Here are some interesting news for the ones among you who are interested in social network analysis (SNA) and live in Germany. Next year’s SUNBELT conference is going to be conveniently close as it is held in Hamburg from May 21-26. It will be organized by Betina Hollstein, Sonja Drobnic, and Michael Schnegg, all from the University of Hamburg. More information should follow shortly on the website, the INSNA blog, and on Facebook.
Talking about network analysis, @bkeegan pointed me to an extremely interesting article by Tom Valente published in the journal Science the other day. In the article, Tom describes different types of interventions that help to drive change in a network. Some of you probably find this interesting as well. Please see below for the full reference and the link to the article.
Valente, T. W. (2012). Network Interventions. Science, 337(6090), 49–53. doi:10.1126/science.1217330
I spent most of last week at the 5th Trier Summer School on Social Network Analysis. I have to say that Markus Gamper, Andreas Herz and Richard Heidler were doing a great job as lecturers and convenors of the workshops. John Padgett from the University of Chicago held an inspiring keynote speech on the first night talking about his enduring work on the Medici.
The first two days were filled with theory (an excellent, extensive reading list was provided prior to the course), the last 3.5 days were practical training with real data using different types of software, namely Pajek, Gephi, Vennmaker and R. While I was already familiar with a number of the readings and concepts discussed, the use of the different software tools for data entry, visualization and analysis was still new to me. Although we discussed a number of interesting data sets, the most entertaining one was the network of Richard’s wedding party where people were seated at tables based on friendship cliques. I guess you can tell that Richard treasures his profession and discipline 😉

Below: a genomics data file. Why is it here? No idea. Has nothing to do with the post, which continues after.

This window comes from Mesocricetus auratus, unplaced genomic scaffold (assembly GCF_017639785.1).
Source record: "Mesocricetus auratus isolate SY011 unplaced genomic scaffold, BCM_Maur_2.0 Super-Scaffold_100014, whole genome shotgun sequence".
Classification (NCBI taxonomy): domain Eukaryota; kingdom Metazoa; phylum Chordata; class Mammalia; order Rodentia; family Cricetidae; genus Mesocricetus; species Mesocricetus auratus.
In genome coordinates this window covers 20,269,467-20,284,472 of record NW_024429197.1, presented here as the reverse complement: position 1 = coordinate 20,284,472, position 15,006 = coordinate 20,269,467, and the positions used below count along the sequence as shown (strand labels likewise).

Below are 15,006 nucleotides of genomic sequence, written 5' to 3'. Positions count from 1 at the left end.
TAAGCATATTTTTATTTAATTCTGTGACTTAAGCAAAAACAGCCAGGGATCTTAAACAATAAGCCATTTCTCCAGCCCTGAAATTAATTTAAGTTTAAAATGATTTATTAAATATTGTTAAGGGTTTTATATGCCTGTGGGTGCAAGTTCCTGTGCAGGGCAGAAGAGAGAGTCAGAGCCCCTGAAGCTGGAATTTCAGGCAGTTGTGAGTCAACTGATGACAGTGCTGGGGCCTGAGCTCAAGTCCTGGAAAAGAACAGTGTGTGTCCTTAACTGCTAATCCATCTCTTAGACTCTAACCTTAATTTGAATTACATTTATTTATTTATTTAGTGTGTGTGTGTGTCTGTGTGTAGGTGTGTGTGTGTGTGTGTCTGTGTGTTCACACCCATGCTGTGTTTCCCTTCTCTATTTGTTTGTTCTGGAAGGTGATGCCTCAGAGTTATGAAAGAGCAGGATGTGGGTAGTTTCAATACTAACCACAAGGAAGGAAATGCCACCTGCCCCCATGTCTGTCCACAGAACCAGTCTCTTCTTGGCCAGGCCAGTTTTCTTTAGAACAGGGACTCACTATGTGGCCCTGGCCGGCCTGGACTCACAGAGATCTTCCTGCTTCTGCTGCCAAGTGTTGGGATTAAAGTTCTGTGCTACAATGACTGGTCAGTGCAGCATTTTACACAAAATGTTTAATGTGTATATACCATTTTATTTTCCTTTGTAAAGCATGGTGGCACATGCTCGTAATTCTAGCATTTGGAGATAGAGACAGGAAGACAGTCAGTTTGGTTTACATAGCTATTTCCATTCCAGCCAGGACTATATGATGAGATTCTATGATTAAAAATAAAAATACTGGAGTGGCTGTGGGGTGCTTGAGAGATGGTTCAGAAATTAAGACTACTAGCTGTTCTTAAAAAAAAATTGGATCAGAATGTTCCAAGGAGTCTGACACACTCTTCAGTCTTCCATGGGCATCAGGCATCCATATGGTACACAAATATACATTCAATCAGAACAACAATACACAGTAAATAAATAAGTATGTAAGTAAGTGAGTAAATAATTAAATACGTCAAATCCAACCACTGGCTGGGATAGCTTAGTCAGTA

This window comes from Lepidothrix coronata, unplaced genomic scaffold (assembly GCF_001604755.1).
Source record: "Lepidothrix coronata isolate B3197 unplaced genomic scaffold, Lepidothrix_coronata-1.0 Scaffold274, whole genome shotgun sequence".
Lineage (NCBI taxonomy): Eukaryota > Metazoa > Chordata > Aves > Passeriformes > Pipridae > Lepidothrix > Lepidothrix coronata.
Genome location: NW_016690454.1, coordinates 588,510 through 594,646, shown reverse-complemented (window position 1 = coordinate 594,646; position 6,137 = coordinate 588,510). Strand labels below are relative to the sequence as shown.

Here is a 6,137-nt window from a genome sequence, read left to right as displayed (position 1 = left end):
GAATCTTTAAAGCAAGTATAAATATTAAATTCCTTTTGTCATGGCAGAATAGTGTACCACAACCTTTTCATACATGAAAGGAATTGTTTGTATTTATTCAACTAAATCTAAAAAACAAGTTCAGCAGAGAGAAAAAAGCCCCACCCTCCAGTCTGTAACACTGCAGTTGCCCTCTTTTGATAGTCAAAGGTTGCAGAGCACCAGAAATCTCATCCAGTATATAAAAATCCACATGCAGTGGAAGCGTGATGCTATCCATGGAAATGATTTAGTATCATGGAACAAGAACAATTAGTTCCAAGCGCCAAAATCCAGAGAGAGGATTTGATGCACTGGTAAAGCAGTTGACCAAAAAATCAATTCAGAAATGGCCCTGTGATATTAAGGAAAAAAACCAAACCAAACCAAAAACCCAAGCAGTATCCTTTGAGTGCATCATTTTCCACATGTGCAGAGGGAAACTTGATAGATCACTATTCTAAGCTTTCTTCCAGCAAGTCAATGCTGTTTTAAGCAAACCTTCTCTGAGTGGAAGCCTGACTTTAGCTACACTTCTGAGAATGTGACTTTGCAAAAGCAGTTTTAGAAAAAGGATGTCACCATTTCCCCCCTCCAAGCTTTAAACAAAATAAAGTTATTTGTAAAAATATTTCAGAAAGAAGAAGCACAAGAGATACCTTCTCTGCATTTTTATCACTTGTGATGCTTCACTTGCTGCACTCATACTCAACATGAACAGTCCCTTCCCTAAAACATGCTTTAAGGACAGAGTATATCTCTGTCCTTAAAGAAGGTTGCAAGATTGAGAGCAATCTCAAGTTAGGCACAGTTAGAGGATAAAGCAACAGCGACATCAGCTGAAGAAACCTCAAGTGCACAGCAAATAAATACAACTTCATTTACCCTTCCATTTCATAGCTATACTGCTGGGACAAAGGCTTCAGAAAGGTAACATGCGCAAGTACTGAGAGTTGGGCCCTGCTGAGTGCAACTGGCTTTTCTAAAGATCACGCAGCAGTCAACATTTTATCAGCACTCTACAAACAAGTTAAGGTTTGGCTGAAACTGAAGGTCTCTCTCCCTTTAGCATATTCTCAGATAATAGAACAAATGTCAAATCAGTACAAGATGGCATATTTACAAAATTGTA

The most valuable bit of the week was probably a session that could best be translated as ‘research consultancy’. Everyone had the chance to submit their project proposals by the beginning of the summer in order to have them reviewed by the researchers listed above. I have had some feedback on my work from colleagues in my discipline when attending the AOM2011, however the summer school was a great chance to collect more ideas in methodological terms. Richard made me aware of the use of R for generating stochastic models of networks and conducting significance tests, for example.
Throughout the week I paid closer (than usual) attention to the #SNA hashtag on Twitter and discovered a few interesting posts. There is an active Gephi community in Berlin. Furthermore, I discovered niche sites for SNA in historical research and SNA in organizational research. Last but not least, I came across a new tool for managerial network analysis called Socilyzer.
I’ve recently switched universities and moved from the United Kingdom to Germany. I’m now enrolled in a program with the title ‘Dynamic Capabilities and Relationships’. The graduate school is run jointly by the Europa-Universität Viadrina, situated in Frankfurt (Oder), and the German Graduate School of Management and Law in Heilbronn. We’re a team of six researchers: five PhD students and one PostDoc. The aim of the doctoral program is to create knowledge about how organizations achieve and sustain competitive advantage in rapidly changing environments through relationships with other organizations and stakeholders. You can see the people involved in the picture below (photo credit: EUV press office, Heide Fest).
I’m excited to be part of this newly established program and, luckily, will be able to continue the work on my original research proposal which I developed in Nottingham. It suits well within the realm of the program, primarily because my focus has been on organizational efficiency and relationships from the very start.
I want to take this chance to thank my previous supervisors, John Richards and Iain Coyne, for their great support. Both of them have guided my thinking and my professional development significantly.
The University of Nottingham, with its campuses China and Malaysia and more than 8,000 international students, truly deserves to be called an international university. The administration is now taking advantage of all the students from abroad and has introduced a Traveling Researchers Scheme which I joined recently. If you are traveling frequently (which I am ;-), you may meet with prospective students in their home country and chat with them about studying in Nottingam. This includes advice on how to get the applications right and options for funding studies in the UK. In a way this scheme seems similar to many ambassador programs on social network sites. I frequently visit Germany and North America and I will be happy to meet with anyone interested in studying here. The International Office hosts a blog on which current meeting opportunities are published.